Nov 192010
 

Take care the engraving’s artistically done.
Expression grave and majestic.
The diadem better rather narrow;
I don’t care for those wide ones, the Parthian kind.
The inscription, as usual, in Greek:
nothing excessive, nothing grandiose-
the proconsul mustn’t get the wrong idea,
he sniffs out everything and reports it back to Rome-
but of course it should still do me credit.
Something really choice on the other side:
some lovely discus-thrower lad.
Above all, I urge you, see to it
(Sithaspes, by the god, don’t let them forget)
that after the “King” and the “Savior”
the engraving should say, in elegant letters, “Philhellene.”
Now don’t start in on me with your quips,
Your “where are the Greeks?” and “what’s Greek
here, behind the Zágros, beyond Phráata?”
Many, many others, more oriental than ourselves,
write it, and so we’ll write it too.
And after all, don’t forget that now and then
sophists come to us from Syria,
and versifiers, and other devotees of puffery.
Hence unhellenized we are not, I rather think.

(Translated from the Greek by Daniel Mendelsohn)

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Nov 192010
 

(after Rilke)

A merry-go-round of freshly painted horses
sprung from a childish world vividly bright
before dispersing in adult oblivion
and losing its quaint legendary light
spins in the shadows of a burbling circus.
Some draw toy coaches but remain upright;
a roebuck flashes past, a fierce red lion
and every time an elephant ivory-white.

As if down in the forest of Fontainebleau
a little girl wrapped up in royal blue
rides round on a unicorn; a valiant son
hangs on to the lion with a frantic laugh,
hot fists gripping the handles for dear life;
then that white elephant with ivory tusks –
an intense scrum of scarves and rumpled socks
though the great whirligig is just for fun.

The ring revolves until the time runs out,
squealing excitedly to the final shout
as pop-eyed children gasp there in their grey
jackets and skirts, wild bobble and beret.
Now you can study faces, different types,
the tiny features starting to take shape
with proud, heroic grins for the grown-ups,
shining and blind as if from a mad scrape.

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Nov 192010
 

Come live with me, and be my love,
And we will some new pleasures prove
Of golden sands, and crystal brooks:
With silken lines, and silver hooks.

There will the river whispering run
Warm’d by thy eyes, more then the Sun.
And there th’inamored fish will stay,
Begging themselves they may betray.

When thou wilt swim in that live bath,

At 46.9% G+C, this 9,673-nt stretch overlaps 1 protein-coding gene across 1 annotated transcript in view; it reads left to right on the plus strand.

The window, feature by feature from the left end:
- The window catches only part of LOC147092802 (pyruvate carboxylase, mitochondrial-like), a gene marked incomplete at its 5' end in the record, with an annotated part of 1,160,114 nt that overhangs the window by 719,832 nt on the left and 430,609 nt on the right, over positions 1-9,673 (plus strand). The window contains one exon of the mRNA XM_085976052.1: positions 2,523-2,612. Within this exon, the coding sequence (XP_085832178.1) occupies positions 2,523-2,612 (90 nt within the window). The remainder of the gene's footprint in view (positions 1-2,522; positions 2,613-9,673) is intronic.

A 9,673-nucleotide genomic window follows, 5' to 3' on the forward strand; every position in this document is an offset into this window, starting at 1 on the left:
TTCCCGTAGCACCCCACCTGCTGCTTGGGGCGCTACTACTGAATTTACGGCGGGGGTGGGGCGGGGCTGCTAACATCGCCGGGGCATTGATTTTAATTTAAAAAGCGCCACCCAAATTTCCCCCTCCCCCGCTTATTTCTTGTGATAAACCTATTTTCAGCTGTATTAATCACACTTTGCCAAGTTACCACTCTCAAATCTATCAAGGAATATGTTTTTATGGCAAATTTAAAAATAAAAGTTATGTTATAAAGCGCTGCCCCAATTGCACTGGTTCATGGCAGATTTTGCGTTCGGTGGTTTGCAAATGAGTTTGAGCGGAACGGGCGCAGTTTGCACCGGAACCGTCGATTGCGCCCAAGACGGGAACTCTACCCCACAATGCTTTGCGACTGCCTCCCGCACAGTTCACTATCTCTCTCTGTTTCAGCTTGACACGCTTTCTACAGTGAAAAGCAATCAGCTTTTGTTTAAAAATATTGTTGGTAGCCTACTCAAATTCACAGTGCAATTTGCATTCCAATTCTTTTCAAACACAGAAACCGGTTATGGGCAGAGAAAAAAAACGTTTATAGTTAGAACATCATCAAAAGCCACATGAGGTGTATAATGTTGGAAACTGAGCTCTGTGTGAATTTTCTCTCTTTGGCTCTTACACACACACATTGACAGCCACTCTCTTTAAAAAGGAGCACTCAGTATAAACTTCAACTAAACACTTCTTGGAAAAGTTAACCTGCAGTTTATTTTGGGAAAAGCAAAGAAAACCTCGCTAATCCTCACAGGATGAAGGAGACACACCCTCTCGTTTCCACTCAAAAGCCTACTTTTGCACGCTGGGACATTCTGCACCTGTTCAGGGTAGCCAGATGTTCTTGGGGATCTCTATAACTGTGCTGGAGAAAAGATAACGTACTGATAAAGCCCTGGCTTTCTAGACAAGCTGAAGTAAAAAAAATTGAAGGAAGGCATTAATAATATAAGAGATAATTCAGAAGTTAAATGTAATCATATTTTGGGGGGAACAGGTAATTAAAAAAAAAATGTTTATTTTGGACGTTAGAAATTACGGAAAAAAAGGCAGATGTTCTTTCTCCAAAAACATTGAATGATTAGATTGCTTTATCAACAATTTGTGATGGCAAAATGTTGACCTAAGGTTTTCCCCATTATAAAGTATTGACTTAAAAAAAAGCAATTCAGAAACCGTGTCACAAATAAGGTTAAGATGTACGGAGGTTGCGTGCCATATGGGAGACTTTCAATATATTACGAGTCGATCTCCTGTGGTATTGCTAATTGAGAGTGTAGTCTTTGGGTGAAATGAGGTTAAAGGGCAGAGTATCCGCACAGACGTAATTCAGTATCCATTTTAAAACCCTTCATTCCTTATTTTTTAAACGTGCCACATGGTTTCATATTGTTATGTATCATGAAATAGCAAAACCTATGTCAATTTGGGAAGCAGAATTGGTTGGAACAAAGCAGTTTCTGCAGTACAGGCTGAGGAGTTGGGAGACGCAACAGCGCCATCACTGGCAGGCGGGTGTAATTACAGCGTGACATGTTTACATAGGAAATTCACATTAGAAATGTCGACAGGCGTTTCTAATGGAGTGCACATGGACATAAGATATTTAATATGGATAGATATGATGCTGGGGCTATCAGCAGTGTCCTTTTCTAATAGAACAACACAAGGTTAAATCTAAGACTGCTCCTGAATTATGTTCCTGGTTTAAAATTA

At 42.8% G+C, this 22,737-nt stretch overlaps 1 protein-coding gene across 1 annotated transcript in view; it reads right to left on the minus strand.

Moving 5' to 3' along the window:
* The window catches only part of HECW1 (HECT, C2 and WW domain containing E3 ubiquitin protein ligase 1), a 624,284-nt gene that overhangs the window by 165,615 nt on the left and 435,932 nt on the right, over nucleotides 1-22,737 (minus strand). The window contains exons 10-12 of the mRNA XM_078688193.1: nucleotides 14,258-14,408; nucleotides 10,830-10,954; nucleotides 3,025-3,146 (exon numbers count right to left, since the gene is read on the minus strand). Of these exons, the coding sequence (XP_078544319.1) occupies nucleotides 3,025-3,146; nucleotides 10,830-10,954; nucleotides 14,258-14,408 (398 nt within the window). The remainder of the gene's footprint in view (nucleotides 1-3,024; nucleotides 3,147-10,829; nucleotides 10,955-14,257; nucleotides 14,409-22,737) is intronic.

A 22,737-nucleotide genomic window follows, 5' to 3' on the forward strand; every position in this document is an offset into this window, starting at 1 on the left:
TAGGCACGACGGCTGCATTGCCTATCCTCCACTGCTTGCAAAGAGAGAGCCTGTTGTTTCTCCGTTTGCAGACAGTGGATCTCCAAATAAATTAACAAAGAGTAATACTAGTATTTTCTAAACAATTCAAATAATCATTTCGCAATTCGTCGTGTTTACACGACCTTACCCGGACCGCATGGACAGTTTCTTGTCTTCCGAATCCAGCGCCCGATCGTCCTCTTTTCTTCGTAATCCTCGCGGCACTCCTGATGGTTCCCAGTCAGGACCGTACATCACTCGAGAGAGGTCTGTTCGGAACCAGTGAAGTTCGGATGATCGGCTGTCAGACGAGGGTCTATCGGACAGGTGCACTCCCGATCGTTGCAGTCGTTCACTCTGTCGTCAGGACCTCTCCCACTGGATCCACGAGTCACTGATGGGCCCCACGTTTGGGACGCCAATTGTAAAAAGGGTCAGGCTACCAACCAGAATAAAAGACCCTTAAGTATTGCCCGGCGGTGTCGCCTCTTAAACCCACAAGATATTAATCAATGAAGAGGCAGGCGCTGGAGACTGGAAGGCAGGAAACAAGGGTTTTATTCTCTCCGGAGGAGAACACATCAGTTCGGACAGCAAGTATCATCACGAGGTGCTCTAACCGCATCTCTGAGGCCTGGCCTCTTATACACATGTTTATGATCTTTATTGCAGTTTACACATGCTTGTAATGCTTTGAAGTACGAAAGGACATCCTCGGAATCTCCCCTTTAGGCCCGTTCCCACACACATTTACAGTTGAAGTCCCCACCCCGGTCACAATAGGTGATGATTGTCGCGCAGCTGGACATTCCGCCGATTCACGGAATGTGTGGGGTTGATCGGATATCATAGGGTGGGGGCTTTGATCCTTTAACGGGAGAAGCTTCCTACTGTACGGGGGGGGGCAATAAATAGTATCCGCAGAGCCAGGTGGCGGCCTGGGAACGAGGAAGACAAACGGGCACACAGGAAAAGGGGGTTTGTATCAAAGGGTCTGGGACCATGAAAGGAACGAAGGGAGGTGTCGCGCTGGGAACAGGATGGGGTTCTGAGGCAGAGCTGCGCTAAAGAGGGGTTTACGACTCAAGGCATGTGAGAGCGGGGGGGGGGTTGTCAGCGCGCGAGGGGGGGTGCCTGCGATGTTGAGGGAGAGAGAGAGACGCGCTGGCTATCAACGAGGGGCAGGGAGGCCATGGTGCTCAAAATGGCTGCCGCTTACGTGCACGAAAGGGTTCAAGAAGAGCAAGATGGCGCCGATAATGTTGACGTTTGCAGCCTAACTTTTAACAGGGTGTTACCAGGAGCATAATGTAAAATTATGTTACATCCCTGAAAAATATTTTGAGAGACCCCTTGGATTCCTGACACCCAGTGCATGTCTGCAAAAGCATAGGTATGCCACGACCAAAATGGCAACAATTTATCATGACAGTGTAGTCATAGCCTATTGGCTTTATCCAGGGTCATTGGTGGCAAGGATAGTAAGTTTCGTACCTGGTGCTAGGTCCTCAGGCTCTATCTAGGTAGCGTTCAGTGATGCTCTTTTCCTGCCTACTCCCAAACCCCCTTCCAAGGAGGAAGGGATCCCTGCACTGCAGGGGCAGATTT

Each fish, which every channel hath,
Will amorously to thee swim,
Gladder to catch thee than thou him.

If thou, to be so seen, beest loth,
By Sun, or Moon, thou darknest both,
And if my self have leave to see,
I need not their light, having thee.

Let others freeze with angling reeds,
And cut their legs with shells and weeds,
Or treacherously poor fish beset,
With strangling snare, or windowy net:

Let coarse bold hands, from slimy nest
The bedded fish in banks out-wrest,
Or curious traitors, sleavesilke flies
Bewitch poor fishes wandering eyes.

For thee, thou needst no such deceit,
For thou thyself art thine own bait;
That fish, that is not catched thereby,
Alas, is wiser far than I.

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Nov 192010
 

My Masters

My masters are not infallible.
They’re neither Goethe,
who had a sleepless night
only when distant volcanoes moaned, nor Horace,
who wrote in the language of gods
and altar boys. My masters
seek my advice. In fleecy
overcoats hurriedly slipped on
over their dreams, at dawn, when
the cool wind interrogates the birds,
my masters talk in whispers.
I can hear their broken speech.

Kierkegaard on Hegel

Kierkegaard said of Hegel: He reminds me of someone
who builds an enormous castle but live himself
in a storehouse next to the construction.
The mind, by the same token, dwells in
the modest quarters of the skull,
and those glorious states
which were promised us are covered
with spiderwebs, for the time being we should enjoy
a cramped cell in the jailhouse, a prisoner’s song,
the good mood of a customs officer, the fist
of a cop. We live in longing. In our dreams,
locks and bolts open up. Who didn’t find shelter
in the huge looks to the small. God
is the smallest poppy seed in the world,
bursting with greatness.

translated by Renata Gorczynski

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Nov 192010
 

Come live with me and be my Love,
And we will all the pleasures prove
That hills and valleys, dale and field,
And all the craggy mountains yield.

There will we sit upon the rocks
And see the shepherds feed their flocks,
By shallow rivers, to whose falls
Melodious birds sing madrigals.

There will I make thee beds of roses
And a thousand fragrant posies,
A cap of flowers, and a kirtle
Embroider’d all with leaves of myrtle.

A gown made of the finest wool
Which from our pretty lambs we pull,
Fair lined slippers for the cold,
With buckles of the purest gold.

A belt of straw and ivy buds
With coral clasps and amber studs:
And if these pleasures may thee move,
Come live with me and be my Love.

Thy silver dishes for thy meat
As precious as the gods do eat,
Shall on an ivory table be
Prepared each day for thee and me.

The shepherd swains shall dance and sing
For thy delight each May-morning:
If these delights thy mind may move,
Then live with me and be my Love.

 Comments Off on Christopher Marlowe – The Passionate Shepherd to His Love